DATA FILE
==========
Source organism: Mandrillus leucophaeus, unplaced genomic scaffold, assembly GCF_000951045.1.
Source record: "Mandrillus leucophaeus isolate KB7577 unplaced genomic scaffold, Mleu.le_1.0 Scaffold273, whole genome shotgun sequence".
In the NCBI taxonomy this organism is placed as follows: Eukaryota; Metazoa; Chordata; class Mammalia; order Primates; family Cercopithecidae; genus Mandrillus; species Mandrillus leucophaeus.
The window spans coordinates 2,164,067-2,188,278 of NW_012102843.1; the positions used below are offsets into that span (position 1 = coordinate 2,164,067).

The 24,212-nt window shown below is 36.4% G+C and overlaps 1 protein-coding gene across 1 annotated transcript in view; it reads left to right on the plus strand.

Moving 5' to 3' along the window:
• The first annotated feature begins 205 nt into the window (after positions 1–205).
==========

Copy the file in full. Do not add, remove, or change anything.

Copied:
Source organism: Mandrillus leucophaeus, unplaced genomic scaffold, assembly GCF_000951045.1.
Source record: "Mandrillus leucophaeus isolate KB7577 unplaced genomic scaffold, Mleu.le_1.0 Scaffold273, whole genome shotgun sequence".
In the NCBI taxonomy this organism is placed as follows: Eukaryota; Metazoa; Chordata; class Mammalia; order Primates; family Cercopithecidae; genus Mandrillus; species Mandrillus leucophaeus.
The window spans coordinates 2,164,067-2,188,278 of NW_012102843.1; the positions used below are offsets into that span (position 1 = coordinate 2,164,067).

The 24,212-nt window shown below is 36.4% G+C and overlaps 1 protein-coding gene across 1 annotated transcript in view; it reads left to right on the plus strand.

Moving 5' to 3' along the window:
• The first annotated feature begins 205 nt into the window (after positions 1–205).